Of course this series is comparable to The Hunger Games and a little bit The Mortal Instruments. I really enjoyed The Hunger Games... I LOVED Divergent.
Emma's voice captivated me from the start. A quiet, forceful voice the sends shivers up my spine, tears to my eyes, and longing in my heart. I'm definitely going to look for other books she narrates.
Absolutely! I have the terrible habit of flipping to the last page of a book to see what happens. Can't really do that with an audio book. It was 2:00 in the morning when I finished Divergent and I immediately poured another cup of coffee and began listening to the second book of the trilogy... Insurgent.
I'm a new audible customer. I purchased the Divergent trilogy because of the 25% off sale and I can't tell you how happy I am with the purchase. I've told many people about the book and the narrator and hope to get more people to envelope themselves in Tris's world!
the story was so well written.. Roth drew me in from the first paragraph and kept me mesmorized till the last.
the dystopian world Roth created
When Al tried to apologized for almost killing Tris. Galvin narrated to emotions of the scene perfectly.
Loved the whole series and highly recommend. Galvin was perfect as narrator. If you like Galvin try Kresley Cole "Poison Princess" also a Dystopian world and Galvin is great.
I have 4 Audible accounts and my wife thinks I may have a problem.
An interesting idea but I feel like I was watching an episode of Dawson's Creek. I have never seen an episode of Dawson's Creek but I imagine it would be something like this in a Utopian setting... Really I couldn't finish it. Sad because I really enjoyed the Hunger Games and was looking forward to something as good.
Mother. Artistic. Dreamer. Loves fiercely.
What I love most about Divergent is, much like the title, the story is definitely different from what is "in" right now. It reminds me a little bit of "Hunger Games" yet I feel like the story of Divergent is entirely in a league of its own. It takes place in a dystopian city that is separated into factions each with it's own specific roles to play in society as well as separated types of personalities. I think it's interesting to see the process in which one chooses to stay or leave that society and undergo and/or survive the "initiation process" that follows after.
Similar to "Hunger Games" because of the brutal survival of the initiate process and separation of "factions". However, "Divergent" is completely on a different level.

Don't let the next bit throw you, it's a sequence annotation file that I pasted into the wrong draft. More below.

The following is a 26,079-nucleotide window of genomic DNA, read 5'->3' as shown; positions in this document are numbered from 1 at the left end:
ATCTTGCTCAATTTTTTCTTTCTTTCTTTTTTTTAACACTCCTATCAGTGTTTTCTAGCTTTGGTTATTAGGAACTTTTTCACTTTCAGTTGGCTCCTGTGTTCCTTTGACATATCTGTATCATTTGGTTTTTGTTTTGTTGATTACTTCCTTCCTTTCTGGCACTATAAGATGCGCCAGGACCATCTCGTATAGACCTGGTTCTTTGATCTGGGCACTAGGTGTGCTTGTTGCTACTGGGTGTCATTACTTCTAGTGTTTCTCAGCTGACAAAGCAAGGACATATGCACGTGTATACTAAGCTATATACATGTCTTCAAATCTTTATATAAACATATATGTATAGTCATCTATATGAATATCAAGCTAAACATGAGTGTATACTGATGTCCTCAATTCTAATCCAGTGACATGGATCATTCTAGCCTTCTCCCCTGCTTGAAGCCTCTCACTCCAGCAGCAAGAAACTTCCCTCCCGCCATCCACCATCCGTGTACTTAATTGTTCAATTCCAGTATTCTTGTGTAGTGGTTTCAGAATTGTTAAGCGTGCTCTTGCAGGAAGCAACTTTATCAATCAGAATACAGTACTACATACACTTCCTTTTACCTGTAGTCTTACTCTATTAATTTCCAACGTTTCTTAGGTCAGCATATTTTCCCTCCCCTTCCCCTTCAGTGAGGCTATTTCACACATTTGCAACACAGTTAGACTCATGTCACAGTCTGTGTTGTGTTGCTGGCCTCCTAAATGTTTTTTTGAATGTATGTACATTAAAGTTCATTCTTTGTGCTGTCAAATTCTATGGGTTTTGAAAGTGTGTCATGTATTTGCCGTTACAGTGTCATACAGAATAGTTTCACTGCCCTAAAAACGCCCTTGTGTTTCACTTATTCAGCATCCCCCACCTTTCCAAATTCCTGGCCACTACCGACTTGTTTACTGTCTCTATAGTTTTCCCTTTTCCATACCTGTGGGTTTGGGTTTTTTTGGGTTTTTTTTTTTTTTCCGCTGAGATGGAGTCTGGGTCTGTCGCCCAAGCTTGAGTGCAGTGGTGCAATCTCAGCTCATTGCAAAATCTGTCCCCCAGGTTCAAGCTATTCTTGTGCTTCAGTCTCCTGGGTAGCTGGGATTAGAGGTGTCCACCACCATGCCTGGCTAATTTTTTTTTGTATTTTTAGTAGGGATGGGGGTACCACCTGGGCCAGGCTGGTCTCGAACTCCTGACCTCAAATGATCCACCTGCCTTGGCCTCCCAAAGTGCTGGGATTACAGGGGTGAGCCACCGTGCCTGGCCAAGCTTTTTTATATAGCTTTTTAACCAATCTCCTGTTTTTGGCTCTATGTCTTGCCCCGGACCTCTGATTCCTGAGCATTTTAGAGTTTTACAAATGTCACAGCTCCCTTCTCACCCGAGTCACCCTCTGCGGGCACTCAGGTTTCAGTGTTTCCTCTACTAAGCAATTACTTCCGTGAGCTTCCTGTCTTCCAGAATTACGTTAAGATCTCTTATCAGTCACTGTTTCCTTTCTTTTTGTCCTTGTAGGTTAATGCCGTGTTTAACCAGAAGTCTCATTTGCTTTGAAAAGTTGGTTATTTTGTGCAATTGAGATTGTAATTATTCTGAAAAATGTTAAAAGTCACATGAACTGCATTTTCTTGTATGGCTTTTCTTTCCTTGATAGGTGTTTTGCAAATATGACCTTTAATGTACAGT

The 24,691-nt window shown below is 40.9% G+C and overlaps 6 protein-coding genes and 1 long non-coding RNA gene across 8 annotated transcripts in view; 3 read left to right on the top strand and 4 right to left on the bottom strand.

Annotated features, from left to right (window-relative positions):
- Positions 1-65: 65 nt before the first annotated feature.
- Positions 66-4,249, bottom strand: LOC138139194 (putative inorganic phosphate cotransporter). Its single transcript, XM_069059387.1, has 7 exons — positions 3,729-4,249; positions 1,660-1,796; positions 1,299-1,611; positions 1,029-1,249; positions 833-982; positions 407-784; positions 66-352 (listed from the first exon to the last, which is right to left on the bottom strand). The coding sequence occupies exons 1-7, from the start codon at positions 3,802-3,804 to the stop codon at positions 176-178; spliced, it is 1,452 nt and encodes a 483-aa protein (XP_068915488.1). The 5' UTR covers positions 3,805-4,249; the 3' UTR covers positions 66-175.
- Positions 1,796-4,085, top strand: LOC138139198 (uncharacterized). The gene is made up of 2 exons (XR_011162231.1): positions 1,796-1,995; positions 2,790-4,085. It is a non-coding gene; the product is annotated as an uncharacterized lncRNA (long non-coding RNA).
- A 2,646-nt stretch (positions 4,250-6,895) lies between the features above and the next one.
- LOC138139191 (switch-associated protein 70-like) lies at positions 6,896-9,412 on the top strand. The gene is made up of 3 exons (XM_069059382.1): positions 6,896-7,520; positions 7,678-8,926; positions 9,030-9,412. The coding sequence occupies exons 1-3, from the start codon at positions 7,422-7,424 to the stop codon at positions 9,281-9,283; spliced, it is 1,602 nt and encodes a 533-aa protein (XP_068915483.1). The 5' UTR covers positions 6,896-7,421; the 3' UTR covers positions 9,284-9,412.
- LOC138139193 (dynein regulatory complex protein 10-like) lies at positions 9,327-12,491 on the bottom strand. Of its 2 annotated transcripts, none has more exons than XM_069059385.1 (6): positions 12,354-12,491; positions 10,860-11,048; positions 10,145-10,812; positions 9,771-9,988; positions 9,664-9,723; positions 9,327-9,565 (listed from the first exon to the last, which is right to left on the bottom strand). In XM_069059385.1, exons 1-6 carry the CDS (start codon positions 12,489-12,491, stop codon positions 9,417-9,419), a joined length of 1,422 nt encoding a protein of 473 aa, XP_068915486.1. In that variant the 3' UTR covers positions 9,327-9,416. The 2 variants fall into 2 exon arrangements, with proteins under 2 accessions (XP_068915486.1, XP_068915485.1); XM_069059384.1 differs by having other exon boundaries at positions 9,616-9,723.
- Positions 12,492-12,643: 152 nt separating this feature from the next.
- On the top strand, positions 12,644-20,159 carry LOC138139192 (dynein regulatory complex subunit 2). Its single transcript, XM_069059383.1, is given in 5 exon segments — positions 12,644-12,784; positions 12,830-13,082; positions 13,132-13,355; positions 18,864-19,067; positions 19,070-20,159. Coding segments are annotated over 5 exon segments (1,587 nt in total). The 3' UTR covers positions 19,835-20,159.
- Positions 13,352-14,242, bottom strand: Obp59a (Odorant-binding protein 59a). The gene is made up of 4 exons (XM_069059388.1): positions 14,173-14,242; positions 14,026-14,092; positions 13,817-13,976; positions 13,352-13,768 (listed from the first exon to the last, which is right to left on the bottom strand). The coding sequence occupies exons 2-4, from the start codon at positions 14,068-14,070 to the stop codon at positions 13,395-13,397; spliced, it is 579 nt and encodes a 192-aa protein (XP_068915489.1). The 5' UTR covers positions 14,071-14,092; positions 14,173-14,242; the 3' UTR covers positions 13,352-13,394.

I think Galvin captures the performance of Beatrice exactly how I'd imagine her character to be. Galvin also isn't monotone and delivers her performance in such a way that enables the reader to differentiate dialogue between characters.
No I wasnt crazy about the writing
Her first jump off the building.
Its a great story and concept. However I really disliked the writing itself. In defense of the author I had just read an amazing book by Diane Setterfield who is eloquent and clever then dove into Divergent in its wake for book club. It felt very much like young adult fiction in every way. I'm sure I will finish the series someday, but I am in no rush.
Definitely! If you love dystopian style books as much as I do, you'll really love the way the author takes you to a different world.
I loved to unexpected variety of it. There's a surprise around every corner!
That's a secret I'll never tell...
I definitely cried at the end of the book when everyone started dying and during the scene where the power of love was the strongest force imaginable.
I am so excited to read the next book in the series and to see the movie adaptation!
I remember the first time I listened to Emma as a reader. I wasn't quite sure I liked her. This is my second time listening to this series and its smoother this time. I think because I listen to a lot of different readers, sometimes it's hard to let one go and adapt to a new one. Emma has done a GREAT job!!
I loved the main character and her shy but vicious personality.
Her narration was okay.
Nothing that I can think of. I wanted to love it. I expected to love it. Alas, I hated it. I forced myself to finish it just hoping to reach the thing that would make me say "OH!!!" That never happened. The story didn't make sense to me. Hunger Games is a far superior book.
A friend who recommended this book has read the entire series and gave me spoilers. It seems to me that what happens in subsequent books make events in this one more understandable but I don't think I will read 3 books in order to like the first one. If I don't care about the characters in the first book that's it for me.